A composite worker follows written specifications and works in a production environment with fibreglass and resin.
In South Africa we produce many boats using fibreglass and other composite materials, as they are light and strong. Ships also require components and parts manufactured from composites. There are a range of different techniques used, from basic hand lay up using glass or cloth and resin, to more advanced techniques such as vacuum bagging and vacuum infusion.
A composite worker follows written specifications and works in a production environment with fibreglass and resin. This means they must wear protective clothing and they must work well in a team, as well as being able to work with minimal supervision. This is a physical job that requires being on your feet for long periods of time and sometimes having to lift heavy objects. When trimming, cutting and sanding fibreglass, a lot of dust is created and strict safety guidelines must be followed as a composite worker. A composite worker will report on mixing of resins and log materials and quantities to a supervisor and must be able to accurately follow the build specifications supplied.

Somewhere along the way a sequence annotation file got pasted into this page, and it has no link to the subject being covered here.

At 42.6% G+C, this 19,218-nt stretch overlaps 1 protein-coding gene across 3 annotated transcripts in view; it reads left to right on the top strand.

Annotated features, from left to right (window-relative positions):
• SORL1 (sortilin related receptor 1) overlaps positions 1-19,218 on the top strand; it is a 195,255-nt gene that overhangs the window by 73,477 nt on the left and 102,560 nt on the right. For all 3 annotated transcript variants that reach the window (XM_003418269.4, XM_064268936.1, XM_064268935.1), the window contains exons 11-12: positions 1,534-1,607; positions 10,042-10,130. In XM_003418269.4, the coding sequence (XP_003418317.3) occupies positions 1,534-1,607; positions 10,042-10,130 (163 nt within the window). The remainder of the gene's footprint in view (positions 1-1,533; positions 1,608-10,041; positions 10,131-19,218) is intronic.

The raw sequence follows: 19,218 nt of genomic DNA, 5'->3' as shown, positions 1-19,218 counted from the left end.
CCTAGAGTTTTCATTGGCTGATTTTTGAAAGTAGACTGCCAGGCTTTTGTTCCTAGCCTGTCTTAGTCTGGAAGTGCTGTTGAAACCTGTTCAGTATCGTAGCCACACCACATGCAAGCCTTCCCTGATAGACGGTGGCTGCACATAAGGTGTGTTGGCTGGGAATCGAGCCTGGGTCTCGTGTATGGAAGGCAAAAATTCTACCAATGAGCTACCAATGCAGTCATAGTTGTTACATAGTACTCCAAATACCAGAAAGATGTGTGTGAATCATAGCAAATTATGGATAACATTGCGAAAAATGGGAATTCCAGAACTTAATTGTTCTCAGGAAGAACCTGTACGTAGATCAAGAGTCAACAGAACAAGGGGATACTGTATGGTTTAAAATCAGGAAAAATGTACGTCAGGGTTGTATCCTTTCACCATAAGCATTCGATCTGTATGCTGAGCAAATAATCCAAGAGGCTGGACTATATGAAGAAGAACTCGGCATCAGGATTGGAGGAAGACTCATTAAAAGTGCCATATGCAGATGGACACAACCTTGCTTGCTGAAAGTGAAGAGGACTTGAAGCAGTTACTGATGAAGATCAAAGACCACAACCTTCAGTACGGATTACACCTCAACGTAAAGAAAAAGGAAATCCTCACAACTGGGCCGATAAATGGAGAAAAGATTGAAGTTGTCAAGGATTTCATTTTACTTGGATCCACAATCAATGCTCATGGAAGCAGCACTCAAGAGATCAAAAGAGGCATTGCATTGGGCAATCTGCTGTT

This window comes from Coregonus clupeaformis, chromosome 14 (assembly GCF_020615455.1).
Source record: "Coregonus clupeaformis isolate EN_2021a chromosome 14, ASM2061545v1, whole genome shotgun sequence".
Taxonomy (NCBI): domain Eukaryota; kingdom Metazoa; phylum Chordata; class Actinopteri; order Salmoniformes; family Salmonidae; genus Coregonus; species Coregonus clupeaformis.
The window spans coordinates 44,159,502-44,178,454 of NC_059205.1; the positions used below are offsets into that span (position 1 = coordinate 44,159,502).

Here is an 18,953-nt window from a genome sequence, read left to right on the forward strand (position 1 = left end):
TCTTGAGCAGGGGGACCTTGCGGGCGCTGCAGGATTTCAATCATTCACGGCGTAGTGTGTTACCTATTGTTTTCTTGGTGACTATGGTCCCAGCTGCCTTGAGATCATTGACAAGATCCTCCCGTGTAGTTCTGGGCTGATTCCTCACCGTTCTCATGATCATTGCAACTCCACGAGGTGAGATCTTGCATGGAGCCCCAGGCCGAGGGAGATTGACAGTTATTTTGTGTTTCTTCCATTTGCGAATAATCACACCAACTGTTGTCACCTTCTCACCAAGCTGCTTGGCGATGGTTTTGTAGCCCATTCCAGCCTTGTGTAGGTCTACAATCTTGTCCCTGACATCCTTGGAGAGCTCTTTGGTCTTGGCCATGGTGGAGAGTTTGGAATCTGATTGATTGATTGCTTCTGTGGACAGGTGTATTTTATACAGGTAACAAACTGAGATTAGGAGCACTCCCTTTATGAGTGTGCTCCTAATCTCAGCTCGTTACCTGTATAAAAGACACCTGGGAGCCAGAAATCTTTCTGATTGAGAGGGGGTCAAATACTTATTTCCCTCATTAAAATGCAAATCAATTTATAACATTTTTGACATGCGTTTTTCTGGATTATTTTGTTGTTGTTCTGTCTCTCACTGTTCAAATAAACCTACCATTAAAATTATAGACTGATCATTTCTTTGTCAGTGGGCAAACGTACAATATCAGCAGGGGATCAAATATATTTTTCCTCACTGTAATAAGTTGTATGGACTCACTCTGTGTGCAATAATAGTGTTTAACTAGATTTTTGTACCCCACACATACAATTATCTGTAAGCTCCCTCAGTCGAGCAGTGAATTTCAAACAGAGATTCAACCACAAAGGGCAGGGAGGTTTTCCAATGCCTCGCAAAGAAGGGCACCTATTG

• Assemble, fabricate and repair products from composite parts and materials.
• Track, record and document work, materials, and products.
• Fabricate and prepare moulds.
• Lay out composite materials for moulding.
Most composite work is learned on the job, but there are some short courses and University of Technology and University courses available. Qualifications for composite technician jobs often include computer and engineering skills, but there is no specific educational path for this career. Some employers may require experience in manufacturing, engineering or a related field, certification, or a bachelor’s degree or higher for composite technician positions.
This is career with clear opportunities for advancement. For example, you could start as a semi-skilled worker grinding and sanding or cutting balsa. You could then become a laminator or a gel coast finisher (NQF level 2 – 4). The next step up is an infusion operator (NQF 4 – 6) and finally a composite engineer (NQF 7 – 10).
Associated job opportunities:
Composites is one of the fastest growing manufacturing technologies in the world as people look for lighter and stronger manufacturing materials and methods. This means composites are also used in the automotive, aerospace, construction and wind energy sectors. Composites are also used to manufacture surf boards, kiteboards and skateboards, so you will have many different job opportunities if you decide not to work in the marine sector.